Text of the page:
This marks the second major expansion to the facility this year, as the facility also broke ground in April on a new $12 million bacon slicing plant. The 17,000-square-foot plant includes four slicing lines that will increase Smithfield’s bacon capacity by approximately 10 million pounds annually. The plant is expected to be fully operational by October.
Revamped grocery store environments and new food shopping formats prove that Millennials are having a profound impact on the food shopping landscape. According to the report, “Food Shopping in America,” by MSLGROUP and The Hartman Group, Millennials’ food purchase decisions are driven by their unique consumption patterns, constraints on budget and spontaneity. These factors differ from older generations and offer brands major challenges and big opportunities to attract these shoppers.
“Millennials are more spontaneous and adventurous than previous generations in their interactions with food and beverage,” says Laurie Demeritt, CEO of The Hartman Group. “Millennials’ strong ties to technology and new ways of engaging with food and beverage occasions make this generation’s shopping and dining habits worth watching, not just for clues about what young adults want but for ways that Millennials are influencing changes across generations.”
The report finds that traditional grocery’s less differentiated positioning is gradually losing ground to the better value and convenience often found in mass/super channel. Among Millennials, mainstream grocery’s position is particularly precarious. Less than 10 percentage points separate the two channels (63 percent of Millennials shop at mass/super vs. 69 percent at mainstream grocery). Millennials are also more likely than older generations to shop two or more stores on each visit to purchase all of the items they need.
“Brands must adapt to connect directly with the Millennial shopper,” says Steve Bryant, MSLGROUP Director of Food and Beverage Marketing. “Millennials value companies that are authentic and transparent, and are more willing to connect with companies that try to address their needs. Marketing efforts should focus on carefully tailored, personalized communications, with a focus on both convenience and affordability.”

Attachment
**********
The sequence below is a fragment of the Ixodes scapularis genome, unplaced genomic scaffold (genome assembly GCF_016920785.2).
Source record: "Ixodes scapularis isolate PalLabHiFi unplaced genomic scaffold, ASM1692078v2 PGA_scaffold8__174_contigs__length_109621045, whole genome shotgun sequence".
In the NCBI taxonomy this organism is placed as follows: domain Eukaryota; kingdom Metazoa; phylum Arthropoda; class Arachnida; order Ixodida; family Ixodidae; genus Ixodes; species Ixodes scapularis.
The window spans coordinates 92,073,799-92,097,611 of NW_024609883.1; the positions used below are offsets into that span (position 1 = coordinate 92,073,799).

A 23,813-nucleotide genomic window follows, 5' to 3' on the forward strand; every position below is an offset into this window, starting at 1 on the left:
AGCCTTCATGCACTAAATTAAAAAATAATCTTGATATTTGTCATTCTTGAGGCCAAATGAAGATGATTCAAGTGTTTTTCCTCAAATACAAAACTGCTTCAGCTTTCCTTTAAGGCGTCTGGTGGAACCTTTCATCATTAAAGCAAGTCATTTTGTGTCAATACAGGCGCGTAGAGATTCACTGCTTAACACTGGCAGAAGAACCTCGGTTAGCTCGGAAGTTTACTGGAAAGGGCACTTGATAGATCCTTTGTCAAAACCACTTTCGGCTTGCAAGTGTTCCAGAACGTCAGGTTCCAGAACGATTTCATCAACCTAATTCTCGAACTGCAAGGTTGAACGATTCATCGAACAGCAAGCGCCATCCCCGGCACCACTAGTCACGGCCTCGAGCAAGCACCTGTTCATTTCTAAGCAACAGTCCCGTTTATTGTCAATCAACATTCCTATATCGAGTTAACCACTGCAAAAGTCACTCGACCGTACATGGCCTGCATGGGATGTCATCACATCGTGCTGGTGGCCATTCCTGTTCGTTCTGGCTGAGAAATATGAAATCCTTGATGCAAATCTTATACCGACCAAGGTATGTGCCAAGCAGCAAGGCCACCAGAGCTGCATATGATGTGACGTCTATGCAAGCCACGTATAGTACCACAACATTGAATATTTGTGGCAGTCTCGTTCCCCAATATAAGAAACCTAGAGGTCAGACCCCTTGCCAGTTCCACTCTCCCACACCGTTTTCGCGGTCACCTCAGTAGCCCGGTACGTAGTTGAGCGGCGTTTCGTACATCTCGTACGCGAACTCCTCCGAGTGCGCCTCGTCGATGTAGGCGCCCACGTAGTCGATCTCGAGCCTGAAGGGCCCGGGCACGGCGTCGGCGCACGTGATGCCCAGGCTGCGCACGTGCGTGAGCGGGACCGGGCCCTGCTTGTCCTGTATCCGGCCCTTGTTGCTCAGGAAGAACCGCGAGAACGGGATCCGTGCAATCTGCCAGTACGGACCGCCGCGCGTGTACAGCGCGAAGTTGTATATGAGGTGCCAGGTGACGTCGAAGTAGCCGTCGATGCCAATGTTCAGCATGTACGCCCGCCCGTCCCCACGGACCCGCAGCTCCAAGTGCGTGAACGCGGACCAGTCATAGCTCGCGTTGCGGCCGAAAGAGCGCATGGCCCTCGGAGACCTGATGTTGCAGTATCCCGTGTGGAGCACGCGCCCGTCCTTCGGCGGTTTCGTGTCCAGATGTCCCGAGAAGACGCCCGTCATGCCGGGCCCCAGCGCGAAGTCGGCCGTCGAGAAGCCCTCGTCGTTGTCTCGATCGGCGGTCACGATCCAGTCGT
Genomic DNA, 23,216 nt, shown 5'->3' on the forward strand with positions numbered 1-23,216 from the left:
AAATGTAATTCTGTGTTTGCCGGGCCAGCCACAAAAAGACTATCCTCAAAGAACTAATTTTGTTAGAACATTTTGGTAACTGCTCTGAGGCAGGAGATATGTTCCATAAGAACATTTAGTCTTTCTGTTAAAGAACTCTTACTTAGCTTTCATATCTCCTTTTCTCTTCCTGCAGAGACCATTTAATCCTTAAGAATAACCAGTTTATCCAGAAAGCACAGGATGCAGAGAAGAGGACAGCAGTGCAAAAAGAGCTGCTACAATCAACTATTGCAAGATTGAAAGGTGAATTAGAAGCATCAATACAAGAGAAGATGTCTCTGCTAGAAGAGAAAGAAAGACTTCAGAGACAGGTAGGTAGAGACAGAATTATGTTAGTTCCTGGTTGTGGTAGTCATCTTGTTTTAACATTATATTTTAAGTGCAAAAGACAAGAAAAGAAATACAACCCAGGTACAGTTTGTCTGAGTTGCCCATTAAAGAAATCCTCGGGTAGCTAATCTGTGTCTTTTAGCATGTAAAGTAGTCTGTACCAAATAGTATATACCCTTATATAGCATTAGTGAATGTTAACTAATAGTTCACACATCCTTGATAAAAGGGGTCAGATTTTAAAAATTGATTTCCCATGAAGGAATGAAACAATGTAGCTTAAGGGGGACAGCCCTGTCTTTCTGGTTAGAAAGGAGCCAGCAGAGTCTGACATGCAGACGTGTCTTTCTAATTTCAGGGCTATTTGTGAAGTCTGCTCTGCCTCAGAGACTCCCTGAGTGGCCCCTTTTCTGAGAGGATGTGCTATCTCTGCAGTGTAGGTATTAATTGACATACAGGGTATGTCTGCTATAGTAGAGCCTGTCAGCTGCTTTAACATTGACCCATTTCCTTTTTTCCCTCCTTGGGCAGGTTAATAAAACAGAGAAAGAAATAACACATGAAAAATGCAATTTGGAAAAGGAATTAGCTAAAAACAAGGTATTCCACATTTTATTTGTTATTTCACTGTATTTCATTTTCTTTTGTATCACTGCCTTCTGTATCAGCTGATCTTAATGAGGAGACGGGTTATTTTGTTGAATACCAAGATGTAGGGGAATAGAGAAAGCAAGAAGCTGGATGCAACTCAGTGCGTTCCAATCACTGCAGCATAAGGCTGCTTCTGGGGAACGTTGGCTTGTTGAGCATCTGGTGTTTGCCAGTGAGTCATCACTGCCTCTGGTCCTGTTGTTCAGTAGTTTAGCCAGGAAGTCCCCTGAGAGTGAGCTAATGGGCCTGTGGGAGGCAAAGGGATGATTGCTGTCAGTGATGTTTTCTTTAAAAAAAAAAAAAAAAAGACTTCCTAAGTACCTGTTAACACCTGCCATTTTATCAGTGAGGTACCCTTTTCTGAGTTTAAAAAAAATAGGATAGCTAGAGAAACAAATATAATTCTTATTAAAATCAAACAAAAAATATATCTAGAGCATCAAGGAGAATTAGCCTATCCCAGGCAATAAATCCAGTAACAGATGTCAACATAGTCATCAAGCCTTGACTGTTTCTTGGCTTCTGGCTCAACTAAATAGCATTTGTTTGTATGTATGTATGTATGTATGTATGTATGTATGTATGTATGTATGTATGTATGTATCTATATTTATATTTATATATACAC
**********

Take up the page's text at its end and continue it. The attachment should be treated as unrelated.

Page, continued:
Understand and Attract the Millennial Shopper
Budget Limits Choice
Millennials face more budget constraints than Gen X or Boomers+. Nearly half (49 percent) said household budget limitations were the top issue making shopping more difficult. Millennials’ median household income ($37.5K) is significantly lower than that of Gen X ($62.5K) or Boomers+ ($72.5K).
Connect with Millennials on Mobile Devices
Millennials are active and connected shoppers – most (70 percent) use their mobile devices while shopping for tasks like checking a shopping list kept online or on their device, contacting another family member, searching for a coupon and finding a recipe. This creates an opportunity for brands to connect with them via mobile commerce.
Personal Recommendations are Key
While price has the most impact on Millennials’ food choices, they also highly value personal recommendations from friends and family as well as peer reviews when making purchase decisions. Personalized marketing efforts that leverage referrals from Millennials’ own social networks will be more effective than endorsements from an outside source.